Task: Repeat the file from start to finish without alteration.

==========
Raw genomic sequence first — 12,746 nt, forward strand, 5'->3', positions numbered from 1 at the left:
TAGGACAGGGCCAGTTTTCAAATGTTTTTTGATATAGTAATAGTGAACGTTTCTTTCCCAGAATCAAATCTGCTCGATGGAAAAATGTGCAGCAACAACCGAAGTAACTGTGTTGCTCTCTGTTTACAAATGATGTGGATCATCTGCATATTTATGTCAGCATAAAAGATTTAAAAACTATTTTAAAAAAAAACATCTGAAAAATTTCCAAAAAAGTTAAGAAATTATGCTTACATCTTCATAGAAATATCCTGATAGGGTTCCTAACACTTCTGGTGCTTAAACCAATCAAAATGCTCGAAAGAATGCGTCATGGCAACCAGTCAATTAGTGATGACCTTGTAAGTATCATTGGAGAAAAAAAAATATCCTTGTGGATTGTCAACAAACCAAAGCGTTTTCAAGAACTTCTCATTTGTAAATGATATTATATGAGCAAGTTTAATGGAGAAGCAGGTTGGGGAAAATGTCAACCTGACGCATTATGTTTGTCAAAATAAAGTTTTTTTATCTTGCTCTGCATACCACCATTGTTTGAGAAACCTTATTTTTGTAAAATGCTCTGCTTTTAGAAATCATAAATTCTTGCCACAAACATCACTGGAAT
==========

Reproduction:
Raw genomic sequence first — 12,746 nt, forward strand, 5'->3', positions numbered from 1 at the left:
TAGGACAGGGCCAGTTTTCAAATGTTTTTTGATATAGTAATAGTGAACGTTTCTTTCCCAGAATCAAATCTGCTCGATGGAAAAATGTGCAGCAACAACCGAAGTAACTGTGTTGCTCTCTGTTTACAAATGATGTGGATCATCTGCATATTTATGTCAGCATAAAAGATTTAAAAACTATTTTAAAAAAAAACATCTGAAAAATTTCCAAAAAAGTTAAGAAATTATGCTTACATCTTCATAGAAATATCCTGATAGGGTTCCTAACACTTCTGGTGCTTAAACCAATCAAAATGCTCGAAAGAATGCGTCATGGCAACCAGTCAATTAGTGATGACCTTGTAAGTATCATTGGAGAAAAAAAAATATCCTTGTGGATTGTCAACAAACCAAAGCGTTTTCAAGAACTTCTCATTTGTAAATGATATTATATGAGCAAGTTTAATGGAGAAGCAGGTTGGGGAAAATGTCAACCTGACGCATTATGTTTGTCAAAATAAAGTTTTTTTATCTTGCTCTGCATACCACCATTGTTTGAGAAACCTTATTTTTGTAAAATGCTCTGCTTTTAGAAATCATAAATTCTTGCCACAAACATCACTGGAAT